'Project Greenlight': TV Review
After a decade off the air, Ben Affleck and Matt Damon are back for a fourth season of 'Project Greenlight.'
Moments after Jason Mann is announced as the winner of Project Greenlight, he corners Matt Damon and Ben Affleck and starts making demands.
Mann’s reaction captures all that is great about this reality show, which returns after a decade off the air. “You can’t write that. That’s Hollywood,” Jennifer Todd, president of Affleck and Damon’s Pearl Street Films, says. “That’s what making movies is really actually like.”
Filmmaking is a narcissistic endeavor filled with egos, personality conflicts, endless script rewrites and seemingly impossible deadlines. Project Greenlight knows this and relishes in it. The series has been through several iterations and networks. In the first season, the show only picked a screenwriter. Later seasons picked a screenwriter and a director. For the fourth season, the series picks a winning director and gives him $3 million to make a movie for HBO.
Much has changed since Project Greenlight first came onto the scene. When the show premiered, contestants struggled with how to submit their movies on VHS. Now they are uploading their submissions to Facebook. The idea that you could enter a competition for your dream job has inspired everything from Project Runway to Top Chef. Last year, Starz had The Chair, a similarly themed competition that featured producer Chris Moore, who used to be on Project Greenlight. Pete Jones, who won the first season of the show, is back this season as the screenwriter assigned to work with Mann.
Damon and Affleck, who serve as executive producers, bring star power to the series. Fame and the passage of time don't appear to have impacted their friendship; the two continue to share an easy rapport. It’s exceedingly clear that they like making movies and giving unknown directors an opportunity. Finalist Arturo Perez breaks down in tears when discussing all that his parents have done for him. “Obviously that’s a very emotional thing. That’s okay. It means you’re alive,” Affleck tells him.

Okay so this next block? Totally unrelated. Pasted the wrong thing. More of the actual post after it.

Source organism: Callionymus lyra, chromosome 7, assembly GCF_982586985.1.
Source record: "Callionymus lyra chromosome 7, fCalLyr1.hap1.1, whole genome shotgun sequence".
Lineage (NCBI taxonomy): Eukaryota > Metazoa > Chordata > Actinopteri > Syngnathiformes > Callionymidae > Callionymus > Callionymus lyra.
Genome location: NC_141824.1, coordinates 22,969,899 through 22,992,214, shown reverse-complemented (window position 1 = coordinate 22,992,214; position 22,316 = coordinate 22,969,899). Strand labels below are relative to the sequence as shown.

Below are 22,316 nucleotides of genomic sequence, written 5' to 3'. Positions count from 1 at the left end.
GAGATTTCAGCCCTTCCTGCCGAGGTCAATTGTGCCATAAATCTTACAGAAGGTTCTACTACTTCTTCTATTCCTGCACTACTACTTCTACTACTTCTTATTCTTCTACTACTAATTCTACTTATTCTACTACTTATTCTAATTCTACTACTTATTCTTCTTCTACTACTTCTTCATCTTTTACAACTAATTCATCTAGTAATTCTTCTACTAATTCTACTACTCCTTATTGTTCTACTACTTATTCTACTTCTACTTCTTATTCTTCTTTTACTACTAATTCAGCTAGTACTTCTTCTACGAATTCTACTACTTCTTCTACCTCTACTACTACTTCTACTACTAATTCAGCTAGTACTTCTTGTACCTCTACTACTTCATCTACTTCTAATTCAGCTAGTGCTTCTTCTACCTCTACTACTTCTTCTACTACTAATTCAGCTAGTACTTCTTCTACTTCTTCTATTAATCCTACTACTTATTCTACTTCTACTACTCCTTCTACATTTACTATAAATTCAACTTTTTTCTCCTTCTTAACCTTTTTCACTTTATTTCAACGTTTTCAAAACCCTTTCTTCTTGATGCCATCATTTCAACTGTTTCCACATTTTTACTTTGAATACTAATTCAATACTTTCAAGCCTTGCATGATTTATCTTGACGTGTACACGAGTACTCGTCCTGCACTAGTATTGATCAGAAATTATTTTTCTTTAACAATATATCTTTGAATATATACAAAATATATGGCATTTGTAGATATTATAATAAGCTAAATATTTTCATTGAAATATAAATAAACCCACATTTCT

The premiere is rich with interesting contestants who all probably could be the star of their own Project Greenlight. Ashley Barnhill made her movie with her boyfriend. They broke up, and Barnhill submitted the video by herself. Now she’s trying to get her ex included in the competition. “We got the sense that there was a whole soap opera behind that one,” deadpans Damon.
After all the flash and buzz of winning has died down, the winner will work mostly with producers Marc Joubert and Effie Brown, who are tasked with keeping the movie's production on time and on budget. Brown is prone to saying things like, “I’m going to go eat my feelings,” and, “sweet Jesus,” and, “with love in my heart.” She a nurturing den mother who won’t take any flak from anybody. As she’s fond of reminding people, she’s been a producer on over 17 feature films including the recent Dear White People.
The best thing Project Greenlight does is choose Mann as the winner. He’s got a prickly personality that makes for good TV; he's like the Jonathan Franzen of directing. During his interview, he says, “I haven’t quite wrapped my mind around how to make this movie good yet.” Most people would be thrilled to win, but he worries that his artistic vision will be compromised. He has “trepidations about the way this movie could paint my career.” Peter Farrelly, who, along with brother Bobby Farrelly, will be producers of the final film, initially has no tolerance for Mann’s attitude. “Jason is pretentious as hell,” he says.
But Mann isn’t being difficult just to be difficult. He’s not a Real Housewife trying to figure out how he can land on the cover of US Weekly. He’s an artist who rightly knows that, from an industry perspective, he’s only as good as his most recent work.
By the second episode, the movie Mann is directing takes a surprising and unexpected turn. Will the final film be any good? Project Greenlight doesn’t have a history of churning out hits. But the process of making the film remains fascinating.